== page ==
Columbia comedy team wins regionals

By Amanda Murphy

With the motto “We make your tummies hurt,” it’s no surprise Droppin’ $cience, Columbia’s student comedy group, swept the finals of the Chicago Regional in the National College Improv Tournament.

The group of 10 Columbia students beat out 11 other teams, including last year’s winner, Northwestern’s Titanic Players, for the chance to compete at the February nationals in Chicago.

“It’s extremely exciting because we’ve done this for about three or four years now, and each time we have never even

placed,” said Shannon Noll, team captain and senior theater major. “This is a huge opportunity for us.”

The competition took place at ComedySportz Theatre, 929 W. Belmont Ave., on Jan. 22 and 23.

According to Ryan Barton, co-captain and junior film and video major, there were 96 teams in the regional competitions from around the country. Droppin’ $cience made it to the top 10 out of 12 national finalists.

“It’s bigger than the Chicago Improv Festival, which is very well known,” said Barton, who is co-captain with Noll.

Droppin’ $cience formed approximately five years ago. Barton, who joined during the group’s second year, said the team has changed much since it started.

“When I came in as a freshman in [the group’s] second year … it was crazy and cluttered,” Barton said. “Finally, last year, we got a little bit more grounded and became a really good team.”

In addition to competitions, Barton said Droppin’ $cience is able to do weekly shows at the comedy theater Studio BE, 3110 N. Sheffield Ave. The company they work with is PH Productions, which has a program that reaches out to college improv groups. The company provides teams like Droppin’ $cience and DePaul University’s Cosby Sweaters with coaches and the chance to perform on Thursdays at Studio BE’s college night.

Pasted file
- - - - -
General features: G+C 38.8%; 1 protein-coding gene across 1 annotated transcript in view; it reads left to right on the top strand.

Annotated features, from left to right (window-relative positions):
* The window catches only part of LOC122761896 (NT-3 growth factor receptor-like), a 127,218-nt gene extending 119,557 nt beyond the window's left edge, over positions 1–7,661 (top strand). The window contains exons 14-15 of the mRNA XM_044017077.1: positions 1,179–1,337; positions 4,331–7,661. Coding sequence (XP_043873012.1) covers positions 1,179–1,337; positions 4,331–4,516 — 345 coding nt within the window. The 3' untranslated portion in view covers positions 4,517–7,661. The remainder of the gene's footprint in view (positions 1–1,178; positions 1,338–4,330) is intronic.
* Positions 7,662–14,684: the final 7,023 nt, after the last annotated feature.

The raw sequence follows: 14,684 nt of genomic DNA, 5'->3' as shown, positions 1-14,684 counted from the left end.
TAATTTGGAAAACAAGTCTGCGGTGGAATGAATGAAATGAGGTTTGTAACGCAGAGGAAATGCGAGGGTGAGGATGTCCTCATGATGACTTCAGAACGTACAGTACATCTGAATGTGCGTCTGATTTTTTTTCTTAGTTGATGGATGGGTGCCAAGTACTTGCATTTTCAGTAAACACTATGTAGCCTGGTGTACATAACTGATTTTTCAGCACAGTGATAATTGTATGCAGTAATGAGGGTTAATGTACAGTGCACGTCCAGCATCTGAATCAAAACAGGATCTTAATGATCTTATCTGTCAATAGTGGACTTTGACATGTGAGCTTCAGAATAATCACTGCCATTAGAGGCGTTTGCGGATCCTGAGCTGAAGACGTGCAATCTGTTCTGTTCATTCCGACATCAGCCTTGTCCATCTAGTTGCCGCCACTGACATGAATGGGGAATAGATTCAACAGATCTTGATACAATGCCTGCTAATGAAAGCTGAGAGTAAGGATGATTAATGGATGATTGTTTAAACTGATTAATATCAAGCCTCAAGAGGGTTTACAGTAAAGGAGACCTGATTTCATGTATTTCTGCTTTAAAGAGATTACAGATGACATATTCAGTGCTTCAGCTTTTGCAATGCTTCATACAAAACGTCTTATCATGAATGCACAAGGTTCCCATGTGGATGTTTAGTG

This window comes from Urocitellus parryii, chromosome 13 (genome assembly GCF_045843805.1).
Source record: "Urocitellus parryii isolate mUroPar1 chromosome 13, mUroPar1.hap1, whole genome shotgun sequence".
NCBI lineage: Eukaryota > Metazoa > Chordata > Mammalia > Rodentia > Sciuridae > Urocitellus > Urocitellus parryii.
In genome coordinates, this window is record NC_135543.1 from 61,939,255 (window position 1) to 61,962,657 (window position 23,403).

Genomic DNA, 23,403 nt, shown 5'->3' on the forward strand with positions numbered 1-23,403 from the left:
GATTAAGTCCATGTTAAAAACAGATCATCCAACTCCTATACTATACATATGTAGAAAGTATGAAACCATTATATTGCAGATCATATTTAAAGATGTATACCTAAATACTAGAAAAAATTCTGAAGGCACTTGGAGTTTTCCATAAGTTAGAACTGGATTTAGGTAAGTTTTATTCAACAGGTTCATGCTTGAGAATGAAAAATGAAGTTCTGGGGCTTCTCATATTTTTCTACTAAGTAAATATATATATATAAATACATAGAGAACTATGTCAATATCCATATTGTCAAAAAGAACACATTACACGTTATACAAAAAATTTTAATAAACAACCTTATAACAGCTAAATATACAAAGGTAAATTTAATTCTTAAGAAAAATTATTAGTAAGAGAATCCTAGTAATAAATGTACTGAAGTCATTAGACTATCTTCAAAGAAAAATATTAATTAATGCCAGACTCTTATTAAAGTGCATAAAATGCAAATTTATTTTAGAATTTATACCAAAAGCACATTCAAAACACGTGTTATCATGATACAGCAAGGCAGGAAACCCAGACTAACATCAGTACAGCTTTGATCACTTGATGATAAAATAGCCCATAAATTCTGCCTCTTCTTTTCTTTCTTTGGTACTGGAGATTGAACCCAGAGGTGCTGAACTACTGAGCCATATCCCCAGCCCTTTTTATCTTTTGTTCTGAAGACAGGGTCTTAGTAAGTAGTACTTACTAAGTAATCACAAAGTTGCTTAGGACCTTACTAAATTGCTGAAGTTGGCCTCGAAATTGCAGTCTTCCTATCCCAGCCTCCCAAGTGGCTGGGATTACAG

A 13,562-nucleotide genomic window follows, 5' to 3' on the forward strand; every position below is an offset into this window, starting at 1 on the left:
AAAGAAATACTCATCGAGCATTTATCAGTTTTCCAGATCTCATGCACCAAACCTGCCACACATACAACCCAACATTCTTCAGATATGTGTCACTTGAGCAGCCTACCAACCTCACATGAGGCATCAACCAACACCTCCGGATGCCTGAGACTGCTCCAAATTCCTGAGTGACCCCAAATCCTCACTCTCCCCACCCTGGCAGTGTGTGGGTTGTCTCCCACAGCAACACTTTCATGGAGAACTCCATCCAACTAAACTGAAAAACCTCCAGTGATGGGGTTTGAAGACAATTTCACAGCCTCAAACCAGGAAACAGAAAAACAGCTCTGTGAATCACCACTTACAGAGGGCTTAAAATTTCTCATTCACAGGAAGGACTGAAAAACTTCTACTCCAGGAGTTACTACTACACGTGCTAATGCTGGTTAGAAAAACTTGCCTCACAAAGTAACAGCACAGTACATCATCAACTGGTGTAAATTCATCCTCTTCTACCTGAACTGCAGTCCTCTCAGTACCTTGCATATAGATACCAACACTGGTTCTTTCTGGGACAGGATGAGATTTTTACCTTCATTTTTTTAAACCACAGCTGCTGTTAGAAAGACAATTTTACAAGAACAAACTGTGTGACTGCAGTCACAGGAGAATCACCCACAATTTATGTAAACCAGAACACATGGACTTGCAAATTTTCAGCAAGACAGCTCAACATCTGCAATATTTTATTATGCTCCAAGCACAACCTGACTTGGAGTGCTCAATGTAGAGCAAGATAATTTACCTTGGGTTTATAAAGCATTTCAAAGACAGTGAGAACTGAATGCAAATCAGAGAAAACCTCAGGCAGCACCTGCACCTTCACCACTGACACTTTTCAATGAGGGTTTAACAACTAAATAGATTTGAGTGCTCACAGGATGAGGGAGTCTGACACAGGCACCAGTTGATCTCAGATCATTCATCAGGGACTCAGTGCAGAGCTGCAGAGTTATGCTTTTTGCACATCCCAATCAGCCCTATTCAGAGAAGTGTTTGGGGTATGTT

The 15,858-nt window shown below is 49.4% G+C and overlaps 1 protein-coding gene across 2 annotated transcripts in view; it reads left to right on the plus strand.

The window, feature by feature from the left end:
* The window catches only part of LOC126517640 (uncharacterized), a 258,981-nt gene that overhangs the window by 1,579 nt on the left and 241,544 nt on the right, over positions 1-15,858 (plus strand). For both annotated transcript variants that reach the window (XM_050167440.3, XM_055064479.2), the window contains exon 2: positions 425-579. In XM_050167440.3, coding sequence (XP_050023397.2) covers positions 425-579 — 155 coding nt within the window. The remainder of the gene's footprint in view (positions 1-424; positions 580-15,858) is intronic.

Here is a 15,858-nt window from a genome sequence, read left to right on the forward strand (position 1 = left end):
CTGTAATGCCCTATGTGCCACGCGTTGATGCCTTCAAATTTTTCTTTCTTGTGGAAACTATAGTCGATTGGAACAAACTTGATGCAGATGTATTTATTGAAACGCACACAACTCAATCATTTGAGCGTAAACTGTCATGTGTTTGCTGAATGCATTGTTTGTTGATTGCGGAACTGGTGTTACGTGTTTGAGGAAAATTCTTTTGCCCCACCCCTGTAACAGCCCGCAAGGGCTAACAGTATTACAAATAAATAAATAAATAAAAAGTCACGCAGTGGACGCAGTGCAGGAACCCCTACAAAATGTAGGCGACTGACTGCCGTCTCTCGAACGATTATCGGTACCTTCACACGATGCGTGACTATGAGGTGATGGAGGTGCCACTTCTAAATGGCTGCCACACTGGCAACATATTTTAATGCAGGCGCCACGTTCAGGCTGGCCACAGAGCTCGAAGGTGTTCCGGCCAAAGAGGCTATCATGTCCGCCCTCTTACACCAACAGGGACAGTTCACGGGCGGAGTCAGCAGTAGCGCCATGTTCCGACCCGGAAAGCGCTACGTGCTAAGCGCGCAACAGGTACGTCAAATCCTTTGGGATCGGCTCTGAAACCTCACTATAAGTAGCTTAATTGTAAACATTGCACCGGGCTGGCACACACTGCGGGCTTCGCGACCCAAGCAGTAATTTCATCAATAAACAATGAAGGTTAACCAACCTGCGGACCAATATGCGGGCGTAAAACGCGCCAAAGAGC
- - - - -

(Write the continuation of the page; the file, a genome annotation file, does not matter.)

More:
Kenny Metroff and Amy Couey are the two coaches PH Productions provides Droppin’ $cience. Metroff said he is excited for the team’s success.

“The fact that they were able to put everything together for two straight shows and impress the judges … proves the progress they’ve made this year [and] over the time I have directed them,” said Metroff, who has coached the team for the past two and a half years.

Metroff, who is also involved with Second City, said he is proud of how hard the team has worked throughout the year on stage.

According to Barton, the team makes a point to be as playful as possible. The team practices long-form improv, which puts an emphasis on being more free and light-hearted with the humor.

“We have crazy high energy and [because] we know each other so well, we just like to mess around on stage,” Barton said.

Member Harrison O’Neal, junior television major, said those are some of the reasons the team won the regional competition. The group tried to focus more on having fun than on their performance structure, and it ended up working, O’Neal said.

The team will continue to practice and work until the national competition on Feb. 26.

According to Barton, the battle between the final college improv teams will be held in Chicago, the home of improv. They will face competition from states across the country, including Georgia, Washington and Massachusetts.

The team had a large amount of supporters at the regional competition and hope to see even more for nationals, Metroff said.

O’Neal said he is ready for the upcoming competition and wants to show what Droppin’ $cience can do.

“I think we have grown over the past couple of years, and this is definitely our year,” he said. “We are shining right now, and it’s going to be a lot of fun.”